The quality of any encounter between a clinician and a patient from a different ethnic or cultural background depends on the clinician’s skill and sensitivity.1
If the current Elder Boom doesn’t do for geriatrics what the Baby Boom did for pediatrics, it will be a surprise to everyone. For EMS, a booming elderly population requires a rethinking of the system, not only for the increased importance of Medicare reimbursement, but also for the increase in patients with multiple medical problems.
Now there’s another concern gaining ground in the geriatric field and that’s the fact that the population of first-generation ethnic minorities is aging just as rapidly as the general population. According to Hosam Kamel, MD, FACP, director of Geriatrics and Extended Care at St. Joseph’s Mercy Health Center in Hot Springs, AR, and co-editor of Doorway Thoughts: Cross-Cultural Health Care for Older Adults, “This segment is rapidly growing. EMS will be dealing with older people from minority groups more and more often.” The sub-group, expected to grow 9% over the next 25 years, is giving rise to the newer field of “ethnogeriatrics.”2
Implications for EMS
According to the authors and editors of Doorway Thoughts, a publication by the Ethnogeriatric Committee of the American Geriatrics Society, there are several issues to keep in mind, including varying levels of “acculturation” or assimilation to Western cultural lifestyles and mindset. The less acculturated, the more it will affect interactions between patient and provider, different expectations regarding behavior toward an elderly person, variations in trust in the treatment offered, cultural and religious interpretations for symptoms, as well as misunderstandings due to changes in language and literacy skills.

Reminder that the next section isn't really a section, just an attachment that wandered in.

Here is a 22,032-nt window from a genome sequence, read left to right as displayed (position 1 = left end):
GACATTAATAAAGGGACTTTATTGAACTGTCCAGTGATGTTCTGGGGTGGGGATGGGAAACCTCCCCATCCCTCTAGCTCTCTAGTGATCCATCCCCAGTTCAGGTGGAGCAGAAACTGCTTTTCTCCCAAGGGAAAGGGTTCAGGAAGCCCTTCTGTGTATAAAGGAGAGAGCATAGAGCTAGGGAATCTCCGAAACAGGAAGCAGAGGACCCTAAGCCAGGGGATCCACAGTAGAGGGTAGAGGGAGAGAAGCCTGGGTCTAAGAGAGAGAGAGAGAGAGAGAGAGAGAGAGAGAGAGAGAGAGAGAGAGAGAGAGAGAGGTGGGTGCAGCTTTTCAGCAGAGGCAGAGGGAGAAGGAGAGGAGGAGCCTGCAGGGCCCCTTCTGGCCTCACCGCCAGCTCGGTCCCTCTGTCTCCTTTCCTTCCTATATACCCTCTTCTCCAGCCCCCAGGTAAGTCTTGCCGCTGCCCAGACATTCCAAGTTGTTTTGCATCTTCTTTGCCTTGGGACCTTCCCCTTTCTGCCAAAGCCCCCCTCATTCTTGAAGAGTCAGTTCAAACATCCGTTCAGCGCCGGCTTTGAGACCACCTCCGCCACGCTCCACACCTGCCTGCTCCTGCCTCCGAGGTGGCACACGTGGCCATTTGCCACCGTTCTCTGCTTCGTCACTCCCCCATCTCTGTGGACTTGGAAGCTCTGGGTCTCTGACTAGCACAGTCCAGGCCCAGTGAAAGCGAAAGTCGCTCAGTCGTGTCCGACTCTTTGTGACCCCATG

Kamel describes an older patient of his from Poland, who had been fluent in English for decades. “Then she got dementia and forgot all of it. Polish is suddenly the only language she speaks. When the recent memory goes,” a common condition in Alzheimer’s and other age-related brain disorders, “so does the second language.”
When does someone become “an elder”? Kamel says elderly is largely a political definition—some countries define their elderly as 60 years old, but here in the U.S., most healthcare systems place the line at 65, when Medicare starts paying benefits.
Still, health and cultural factors are more accurate signs to use when approaching an older adult with a different cultural background. Kamel warns providers not to make assumptions. “Start by being aware that there is diversity,” says Kamel. “Being aware that different people from different cultures might think differently from you is the key.”
Kamel urges EMS to incorporate “diversity training” into the system in order to better serve the changing communities EMS agencies serve. “When responders lack training,” he says, they report “feeling uncomfortable when going into the homes of minorities. Because they are concerned and they don’t want to hurt the feelings of their patients—they want to do the appropriate thing, but nobody’s told them what it is.” For better or worse, he says, it is not so much about your medical knowledge, but how you interact as a human being.
That’s why EMS should encourage diversity in their responders, he says. “It’s important to hire and train people from different cultures and backgrounds, people who can speak the different languages—because they know the community you serve.”